Darden | Mr. Corporate Dev
GMAT Waived, GPA 3.8
Kellogg | Mr. Equity To IB
GMAT 730, GPA 3.6
Cornell Johnson | Mr. SAP SD Analyst
GMAT 660, GPA 3.60
Kellogg | Ms. Public School Teacher
GRE 325, GPA 3.93
Duke Fuqua | Mr. Military MedTech
GRE 310, GPA 3.48
Stanford GSB | Mr. Latino Healthcare
GRE 310, GPA 3.4
Berkeley Haas | Mr. Army Officer
GRE 325, GPA 3.9
INSEAD | Mr. Future In FANG
GMAT 650, GPA 3.5
Wharton | Mr. Aspiring Leader
GMAT 750, GPA 3.38
Cornell Johnson | Mr. Advisory Consultant
GRE 330, GPA 2.25
INSEAD | Mr. Marketing Master
GRE 316, GPA 3.8
Darden | Ms. Marketing Analyst
GMAT 710, GPA 3.75
Harvard | Mr. Hedge Fund
GMAT 740, GPA 3.8
Stanford GSB | Mr. Deferred MBA
GMAT 760, GPA 3.82
Stanford GSB | Mr. Robotics
GMAT 730, GPA 2.9
Stanford GSB | Ms. Artistic Engineer
GMAT 730, GPA 9.49/10
Yale | Mr. Army Pilot
GMAT 650, GPA 2.90
Kellogg | Mr. Double Whammy
GMAT 730, GPA 7.1/10
INSEAD | Mr. Tesla Manager
GMAT 720, GPA 3.7
Darden | Mr. Tech To MBB
GMAT 710, GPA 2.4
INSEAD | Ms. Investment Officer
GMAT Not taken, GPA 16/20 (French scale)
McCombs School of Business | Mr. Startup Of You
GMAT 770, GPA 2.4
Kellogg | Mr. Hopeful Admit
GMAT Waived, GPA 4.0
UCLA Anderson | Mr. International PM
GMAT 730, GPA 2.3
Harvard | Mr. Policy Development
GMAT 740, GPA Top 30%
Ross | Mr. Brazilian Sales Guy
GRE 326, GPA 77/100 (USA Avg. 3.0)
GMAT -, GPA 2.9

Why Trump’s Election Is Good For International Business Schools

President-elect Donald Trump

President-elect Donald Trump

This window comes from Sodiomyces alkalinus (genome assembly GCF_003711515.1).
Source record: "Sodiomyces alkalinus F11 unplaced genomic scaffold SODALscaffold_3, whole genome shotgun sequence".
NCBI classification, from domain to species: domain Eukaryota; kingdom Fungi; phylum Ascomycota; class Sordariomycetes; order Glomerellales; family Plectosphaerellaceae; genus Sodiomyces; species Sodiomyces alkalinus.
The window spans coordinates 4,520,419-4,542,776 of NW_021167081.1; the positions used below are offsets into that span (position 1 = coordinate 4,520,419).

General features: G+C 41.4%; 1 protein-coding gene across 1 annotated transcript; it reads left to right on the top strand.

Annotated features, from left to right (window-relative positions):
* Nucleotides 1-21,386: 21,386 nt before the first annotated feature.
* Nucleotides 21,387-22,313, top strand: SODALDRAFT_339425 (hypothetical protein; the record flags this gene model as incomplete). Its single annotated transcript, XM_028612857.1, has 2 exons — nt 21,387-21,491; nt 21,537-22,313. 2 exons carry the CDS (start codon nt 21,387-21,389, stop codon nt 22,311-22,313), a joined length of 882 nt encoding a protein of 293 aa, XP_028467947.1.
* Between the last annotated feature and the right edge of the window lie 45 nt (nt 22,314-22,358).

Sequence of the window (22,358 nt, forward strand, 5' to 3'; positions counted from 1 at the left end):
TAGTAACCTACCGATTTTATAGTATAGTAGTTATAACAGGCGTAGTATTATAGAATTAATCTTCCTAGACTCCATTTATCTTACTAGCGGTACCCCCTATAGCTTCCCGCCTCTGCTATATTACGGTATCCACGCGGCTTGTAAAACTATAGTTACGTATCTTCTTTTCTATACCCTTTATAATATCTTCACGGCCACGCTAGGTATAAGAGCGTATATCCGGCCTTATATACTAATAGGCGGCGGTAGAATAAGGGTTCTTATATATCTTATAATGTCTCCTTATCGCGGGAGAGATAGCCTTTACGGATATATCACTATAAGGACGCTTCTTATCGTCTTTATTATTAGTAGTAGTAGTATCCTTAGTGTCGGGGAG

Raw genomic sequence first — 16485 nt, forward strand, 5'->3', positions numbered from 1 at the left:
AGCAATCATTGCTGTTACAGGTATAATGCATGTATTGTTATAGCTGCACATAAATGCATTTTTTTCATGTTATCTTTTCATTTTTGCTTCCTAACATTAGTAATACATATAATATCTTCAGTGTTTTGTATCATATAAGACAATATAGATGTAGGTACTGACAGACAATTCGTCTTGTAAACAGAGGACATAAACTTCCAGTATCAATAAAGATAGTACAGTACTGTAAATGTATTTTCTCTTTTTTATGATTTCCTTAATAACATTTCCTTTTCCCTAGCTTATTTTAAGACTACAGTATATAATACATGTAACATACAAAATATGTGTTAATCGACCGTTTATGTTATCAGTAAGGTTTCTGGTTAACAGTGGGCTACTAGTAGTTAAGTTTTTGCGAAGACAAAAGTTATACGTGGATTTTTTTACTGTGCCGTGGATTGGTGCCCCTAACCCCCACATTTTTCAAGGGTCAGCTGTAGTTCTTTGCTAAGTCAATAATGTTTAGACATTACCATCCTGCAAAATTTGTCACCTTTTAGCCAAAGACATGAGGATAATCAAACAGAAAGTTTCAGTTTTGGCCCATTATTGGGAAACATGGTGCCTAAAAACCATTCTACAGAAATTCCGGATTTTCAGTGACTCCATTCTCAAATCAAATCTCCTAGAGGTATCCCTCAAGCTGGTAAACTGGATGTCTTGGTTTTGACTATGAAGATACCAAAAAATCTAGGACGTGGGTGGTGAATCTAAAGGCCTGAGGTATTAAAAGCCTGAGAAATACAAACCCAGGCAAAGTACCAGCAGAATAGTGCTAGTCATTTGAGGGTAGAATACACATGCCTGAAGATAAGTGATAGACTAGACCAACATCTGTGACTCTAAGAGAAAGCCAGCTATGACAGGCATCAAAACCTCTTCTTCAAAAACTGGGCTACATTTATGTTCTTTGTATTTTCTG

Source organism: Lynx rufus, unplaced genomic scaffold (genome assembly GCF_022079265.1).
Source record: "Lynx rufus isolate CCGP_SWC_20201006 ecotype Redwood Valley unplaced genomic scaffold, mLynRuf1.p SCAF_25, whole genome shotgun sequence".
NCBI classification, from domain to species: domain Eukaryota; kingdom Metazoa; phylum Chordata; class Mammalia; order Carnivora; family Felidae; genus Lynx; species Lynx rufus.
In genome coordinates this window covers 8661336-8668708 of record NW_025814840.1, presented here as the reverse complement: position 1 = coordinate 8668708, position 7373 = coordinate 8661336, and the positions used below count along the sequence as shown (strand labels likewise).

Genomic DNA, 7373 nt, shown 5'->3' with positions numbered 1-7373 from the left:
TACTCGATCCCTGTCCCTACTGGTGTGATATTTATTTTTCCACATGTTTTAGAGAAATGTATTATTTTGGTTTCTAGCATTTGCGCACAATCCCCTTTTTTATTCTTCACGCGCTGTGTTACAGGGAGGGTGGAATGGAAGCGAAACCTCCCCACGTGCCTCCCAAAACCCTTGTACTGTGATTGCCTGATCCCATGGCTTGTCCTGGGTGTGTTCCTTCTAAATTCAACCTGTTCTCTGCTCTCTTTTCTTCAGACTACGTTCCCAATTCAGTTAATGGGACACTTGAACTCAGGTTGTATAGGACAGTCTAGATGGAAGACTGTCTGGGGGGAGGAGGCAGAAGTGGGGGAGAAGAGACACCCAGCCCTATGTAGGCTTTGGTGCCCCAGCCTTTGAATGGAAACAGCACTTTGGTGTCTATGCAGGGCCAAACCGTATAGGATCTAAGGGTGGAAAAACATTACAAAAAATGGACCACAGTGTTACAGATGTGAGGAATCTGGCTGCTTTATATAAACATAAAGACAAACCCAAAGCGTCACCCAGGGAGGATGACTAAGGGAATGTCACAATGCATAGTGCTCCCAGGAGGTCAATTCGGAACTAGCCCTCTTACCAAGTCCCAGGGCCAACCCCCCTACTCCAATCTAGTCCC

With the election of the most globally controversial candidate ever to the American presidency, the communities of higher educational institutions across the U.S. are digesting the consequences, with many schools reporting high levels of angst amongst students.

Business school communities were largely pro-Clinton, with a survey of HBS students showing 85% supporting Clinton and just 3% supporting Trump. Following the shock election results, university leaders have been sending out unprecedented messages to their students, feeling the need to reiterate their commitment to a non-discriminatory community, and to offer additional counseling services to those distressed by the result. There have been many protests at educational institutions across the country, with students sharing photos on social media using the hashtag #notmypresident. Large protests have been reported in Berkeley, LA and Boston. Faculty have also weighed in with their concerns about what a Trump presidency will mean, with Michigan Ross professors slamming Trump’s policies on trade and energy.

Trump loves to boast about Wharton being his alma mater, but the atmosphere on election night at the school was funereal.  MBA student Ghassan Khara said he was not a U.S. citizen, but aspires to become one. The dawn of a Trump presidency is worrying for “people like me who want to call America home”. He comes from a half-Christian half-Muslim family, “so I don’t fit into either category. What does that mean for me? He’s talking about a ban of all Muslims, which is crazy.”